Many of us look forward to the freedom of retirement. However, it can sometimes end up being quite lonely – particularly for those who don’t/no longer have a partner or have mobility issues. Taking proactive steps to be more social can help to stop you feeling so isolated. Below are just some of the different ways to beat loneliness in retirement.
Stay connected with friends and family
It’s important to not lose touch with family and friends. If they live locally, make an effort to meet up in person regularly. If they don’t live locally, don’t be afraid to plan phone calls or video calls.
The likes of Facebook can be very useful for maintaining contact with people in your life that you might otherwise drift apart from. Consider creating an account if you don’t already have one.
Take up new hobbies and join clubs
Retirement can be an opportunity to try new things and take on new challenges. This in turn could help you to meet new people who also share this interest (particularly if you take classes or visit events related to your passion).
Clubs are a great way to meet people. These could be clubs centered around certain interests such as chess clubs, book clubs, running clubs or ale clubs. Alternatively, you could find more general social clubs aimed at retirees and seniors – such clubs may meet somewhere every week and may even plan away days together.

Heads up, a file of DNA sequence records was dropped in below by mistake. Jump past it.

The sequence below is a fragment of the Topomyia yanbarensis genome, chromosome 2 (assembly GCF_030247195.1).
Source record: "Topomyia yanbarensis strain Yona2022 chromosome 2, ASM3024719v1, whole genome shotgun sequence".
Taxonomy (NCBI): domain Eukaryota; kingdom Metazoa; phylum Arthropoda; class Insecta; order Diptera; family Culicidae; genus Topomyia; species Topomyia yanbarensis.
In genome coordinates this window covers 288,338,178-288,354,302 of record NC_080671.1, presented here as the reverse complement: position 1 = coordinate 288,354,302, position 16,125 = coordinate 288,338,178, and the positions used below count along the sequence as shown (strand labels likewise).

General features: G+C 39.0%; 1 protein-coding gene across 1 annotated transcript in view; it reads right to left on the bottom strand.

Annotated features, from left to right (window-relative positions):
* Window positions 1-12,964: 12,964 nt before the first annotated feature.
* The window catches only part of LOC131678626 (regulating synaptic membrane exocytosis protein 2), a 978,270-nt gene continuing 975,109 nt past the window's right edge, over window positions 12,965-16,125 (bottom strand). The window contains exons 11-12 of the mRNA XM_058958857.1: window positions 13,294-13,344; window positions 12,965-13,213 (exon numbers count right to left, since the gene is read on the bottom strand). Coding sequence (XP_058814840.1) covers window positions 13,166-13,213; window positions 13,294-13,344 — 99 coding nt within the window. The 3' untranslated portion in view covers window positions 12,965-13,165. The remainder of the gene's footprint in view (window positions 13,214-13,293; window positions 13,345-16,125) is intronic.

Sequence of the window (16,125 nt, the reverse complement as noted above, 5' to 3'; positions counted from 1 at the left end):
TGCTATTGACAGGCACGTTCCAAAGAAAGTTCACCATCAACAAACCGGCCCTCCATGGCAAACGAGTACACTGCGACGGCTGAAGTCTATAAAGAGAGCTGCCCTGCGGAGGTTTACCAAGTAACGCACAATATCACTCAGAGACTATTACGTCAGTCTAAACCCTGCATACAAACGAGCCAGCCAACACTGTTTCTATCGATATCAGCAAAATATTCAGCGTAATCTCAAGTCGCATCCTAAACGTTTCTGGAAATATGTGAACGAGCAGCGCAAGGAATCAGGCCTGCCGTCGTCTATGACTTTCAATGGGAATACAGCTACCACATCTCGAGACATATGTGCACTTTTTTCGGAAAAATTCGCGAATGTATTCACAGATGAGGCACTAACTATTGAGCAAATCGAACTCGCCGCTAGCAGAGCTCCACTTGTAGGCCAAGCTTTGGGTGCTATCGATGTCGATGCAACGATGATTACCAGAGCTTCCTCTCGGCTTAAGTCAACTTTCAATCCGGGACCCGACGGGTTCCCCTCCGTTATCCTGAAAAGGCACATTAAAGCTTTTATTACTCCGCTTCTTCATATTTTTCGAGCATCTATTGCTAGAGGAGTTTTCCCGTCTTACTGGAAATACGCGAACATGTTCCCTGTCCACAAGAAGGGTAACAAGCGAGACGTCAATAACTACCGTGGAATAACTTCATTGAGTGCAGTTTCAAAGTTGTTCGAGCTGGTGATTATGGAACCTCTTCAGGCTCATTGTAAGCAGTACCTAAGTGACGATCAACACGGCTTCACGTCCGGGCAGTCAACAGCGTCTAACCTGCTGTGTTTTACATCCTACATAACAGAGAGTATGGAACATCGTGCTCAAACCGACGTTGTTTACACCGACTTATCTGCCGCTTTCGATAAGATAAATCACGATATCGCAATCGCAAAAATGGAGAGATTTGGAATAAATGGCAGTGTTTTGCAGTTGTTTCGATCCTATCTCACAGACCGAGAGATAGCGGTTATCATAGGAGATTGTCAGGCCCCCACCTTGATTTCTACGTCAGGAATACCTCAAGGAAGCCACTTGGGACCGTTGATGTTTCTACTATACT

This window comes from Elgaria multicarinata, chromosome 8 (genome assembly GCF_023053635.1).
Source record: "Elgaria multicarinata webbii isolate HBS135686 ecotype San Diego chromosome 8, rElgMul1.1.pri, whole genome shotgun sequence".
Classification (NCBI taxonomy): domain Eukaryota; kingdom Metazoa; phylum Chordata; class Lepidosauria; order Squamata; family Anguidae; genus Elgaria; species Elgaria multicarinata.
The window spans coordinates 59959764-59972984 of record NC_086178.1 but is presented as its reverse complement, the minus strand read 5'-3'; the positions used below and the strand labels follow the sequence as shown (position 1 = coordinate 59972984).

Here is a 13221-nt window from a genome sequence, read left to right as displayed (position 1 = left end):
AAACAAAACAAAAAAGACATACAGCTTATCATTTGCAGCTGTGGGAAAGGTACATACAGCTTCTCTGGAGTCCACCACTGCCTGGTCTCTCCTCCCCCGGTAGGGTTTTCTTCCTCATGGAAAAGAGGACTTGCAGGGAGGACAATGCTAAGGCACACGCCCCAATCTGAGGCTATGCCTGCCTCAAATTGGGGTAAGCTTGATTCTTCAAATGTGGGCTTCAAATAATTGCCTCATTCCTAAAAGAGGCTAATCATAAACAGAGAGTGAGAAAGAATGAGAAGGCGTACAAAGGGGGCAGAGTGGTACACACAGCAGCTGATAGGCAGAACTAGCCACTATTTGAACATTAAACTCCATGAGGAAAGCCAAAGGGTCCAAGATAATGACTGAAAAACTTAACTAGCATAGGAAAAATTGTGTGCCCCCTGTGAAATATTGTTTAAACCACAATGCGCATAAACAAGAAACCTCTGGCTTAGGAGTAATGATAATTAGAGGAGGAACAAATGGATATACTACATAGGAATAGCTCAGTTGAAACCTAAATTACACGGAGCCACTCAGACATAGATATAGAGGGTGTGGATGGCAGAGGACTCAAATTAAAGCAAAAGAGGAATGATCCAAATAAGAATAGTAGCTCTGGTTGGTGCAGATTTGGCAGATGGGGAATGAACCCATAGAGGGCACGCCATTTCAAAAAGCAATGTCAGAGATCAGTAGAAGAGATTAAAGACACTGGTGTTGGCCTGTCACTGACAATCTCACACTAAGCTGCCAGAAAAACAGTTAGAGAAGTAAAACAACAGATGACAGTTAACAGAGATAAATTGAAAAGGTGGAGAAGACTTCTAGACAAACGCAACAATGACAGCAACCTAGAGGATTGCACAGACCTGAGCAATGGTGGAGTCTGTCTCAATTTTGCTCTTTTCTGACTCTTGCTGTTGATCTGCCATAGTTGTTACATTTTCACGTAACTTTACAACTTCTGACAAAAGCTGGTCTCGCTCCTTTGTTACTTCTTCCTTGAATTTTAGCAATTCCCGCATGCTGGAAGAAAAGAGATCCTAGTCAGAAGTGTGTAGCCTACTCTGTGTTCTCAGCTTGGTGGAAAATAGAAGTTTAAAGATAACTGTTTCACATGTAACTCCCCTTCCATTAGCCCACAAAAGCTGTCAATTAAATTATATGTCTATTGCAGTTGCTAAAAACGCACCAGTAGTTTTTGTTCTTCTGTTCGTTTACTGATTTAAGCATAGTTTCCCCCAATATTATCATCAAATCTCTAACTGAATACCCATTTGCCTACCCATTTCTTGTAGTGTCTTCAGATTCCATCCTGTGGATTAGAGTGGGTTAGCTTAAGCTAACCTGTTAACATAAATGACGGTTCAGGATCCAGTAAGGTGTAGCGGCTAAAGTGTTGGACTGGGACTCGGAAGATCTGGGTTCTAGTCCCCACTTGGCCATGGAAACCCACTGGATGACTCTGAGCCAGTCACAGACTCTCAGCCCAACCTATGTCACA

Consider getting a pet
Pets can make great companions if you otherwise live alone. This could be a dog or a cat, or something smaller like a hamster or fish if you’d prefer something low maintenance. Dogs and cats are typically the best companions for those that are lonely. Avoid very active breeds of dog if you already have mobility issues.
Consider doing some volunteer work
While the whole point of retiring is to give up work, some people find that they miss the social aspect of working and sense of purpose. Volunteering can be a way to fill the void, providing that you are still mentally and physically able to work. Once or twice per week for a few hours may be all you need to combat loneliness.
Move into a retirement home/village
A retirement home or retirement village could be one option if you really don’t want to live alone. You can regularly socialize with people your own age and benefit from services such as assisted living. Of course, this does mean moving out of your home and downsizing, so make sure that you’re prepared to do this.
Try to get out of the house every day
If you can, try to get out of the house every day – even if it’s just to grab a coffee or take a walk in the park. This could ultimately help you to feel less isolated and you could end up meeting new people. Getting out of the house every day can be much more difficult if you have mobility issues and you have to put more planning into your trips out – if you can’t get out every day, at least try to get out every other day.
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